TY - JOUR

T1 - Amplitude estimation via maximum likelihood on noisy quantum computer

AU - Tanaka, Tomoki

AU - Suzuki, Yohichi

AU - Uno, Shumpei

AU - Raymond, Rudy

AU - Onodera, Tamiya

AU - Yamamoto, Naoki

N1 - Funding Information:
This work was supported by MEXT Quantum Leap Flagship Program Grant Numbers JPMXS0118067285 and JPMXSO120319794. The authors acknowledge helpful discussions with Takahiko Satoh for designing the quantum circuit, and thank Naoki Kanazawa for useful comments about IBM Quantum Systems. The results presented in this paper were obtained in part using an IBM Quantum quantum computing system as part of the IBM Quantum Network. The views expressed are those of the authors and do not reflect the official policy or position of IBM or the IBM Quantum team.
Funding Information:
This work was supported by MEXT Quantum Leap Flagship Program Grant Numbers JPMXS0118067285 and JPMXSO120319794. The authors acknowledge helpful discussions with Takahiko Satoh for designing the quantum circuit, and thank Naoki Kanazawa for useful comments about IBM Quantum Systems. The results presented in this paper were obtained in part using an IBM Quantum quantum computing system as part of the IBM Quantum Network. The views expressed are those of the authors and do not reflect the official policy or position of IBM or the IBM Quantum team.
Publisher Copyright:
© 2021, The Author(s).

PY - 2021/9

Y1 - 2021/9

N2 - Recently we find several candidates of quantum algorithms that may be implementable in near-term devices for estimating the amplitude of a given quantum state, which is a core subroutine in various computing tasks such as the Monte Carlo methods. One of those algorithms is based on the maximum likelihood estimate with parallelized quantum circuits. In this paper, we extend this method so that it incorporates the realistic noise effect, and then give an experimental demonstration on a superconducting IBM Quantum device. The maximum likelihood estimator is constructed based on the model assuming the depolarization noise. We then formulate the problem as a two-parameters estimation problem with respect to the target amplitude parameter and the noise parameter. In particular we show that there exist anomalous target values, where the Fisher information matrix becomes degenerate and consequently the estimation error cannot be improved even by increasing the number of amplitude amplifications. The experimental demonstration shows that the proposed maximum likelihood estimator achieves quantum speedup in the number of queries, though the estimation error saturates due to the noise. This saturated value of estimation error is consistent to the theory, which implies the validity of the depolarization noise model and thereby enables us to predict the basic requirement on the hardware components (particularly the gate error) in quantum computers to realize the quantum speedup in the amplitude estimation task.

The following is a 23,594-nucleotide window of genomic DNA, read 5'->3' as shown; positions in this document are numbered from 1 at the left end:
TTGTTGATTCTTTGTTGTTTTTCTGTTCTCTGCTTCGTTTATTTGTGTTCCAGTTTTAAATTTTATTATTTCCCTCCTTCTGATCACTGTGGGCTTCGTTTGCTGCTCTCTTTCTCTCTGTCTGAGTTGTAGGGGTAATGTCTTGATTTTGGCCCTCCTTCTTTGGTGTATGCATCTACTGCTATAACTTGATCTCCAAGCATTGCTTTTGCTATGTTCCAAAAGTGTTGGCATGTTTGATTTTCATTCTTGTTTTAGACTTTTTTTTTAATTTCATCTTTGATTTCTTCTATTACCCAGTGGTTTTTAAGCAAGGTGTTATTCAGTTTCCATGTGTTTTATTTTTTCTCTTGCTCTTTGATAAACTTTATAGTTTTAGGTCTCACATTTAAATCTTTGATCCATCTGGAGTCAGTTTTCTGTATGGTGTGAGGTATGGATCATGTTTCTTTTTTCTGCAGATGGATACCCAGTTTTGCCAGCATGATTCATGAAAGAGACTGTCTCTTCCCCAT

AB - Recently we find several candidates of quantum algorithms that may be implementable in near-term devices for estimating the amplitude of a given quantum state, which is a core subroutine in various computing tasks such as the Monte Carlo methods. One of those algorithms is based on the maximum likelihood estimate with parallelized quantum circuits. In this paper, we extend this method so that it incorporates the realistic noise effect, and then give an experimental demonstration on a superconducting IBM Quantum device. The maximum likelihood estimator is constructed based on the model assuming the depolarization noise. We then formulate the problem as a two-parameters estimation problem with respect to the target amplitude parameter and the noise parameter. In particular we show that there exist anomalous target values, where the Fisher information matrix becomes degenerate and consequently the estimation error cannot be improved even by increasing the number of amplitude amplifications. The experimental demonstration shows that the proposed maximum likelihood estimator achieves quantum speedup in the number of queries, though the estimation error saturates due to the noise. This saturated value of estimation error is consistent to the theory, which implies the validity of the depolarization noise model and thereby enables us to predict the basic requirement on the hardware components (particularly the gate error) in quantum computers to realize the quantum speedup in the amplitude estimation task.

KW - Amplitude estimation

KW - Depolarizing noise

KW - IBM quantum systems

KW - Maximum likelihood estimation

KW - Quantum computing

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U2 - 10.1007/s11128-021-03215-9

DO - 10.1007/s11128-021-03215-9

M3 - Article

AN - SCOPUS:85114270458

SN - 1570-0755

VL - 20

JO - Quantum Information Processing

JF - Quantum Information Processing

IS - 9

M1 - 293

ER -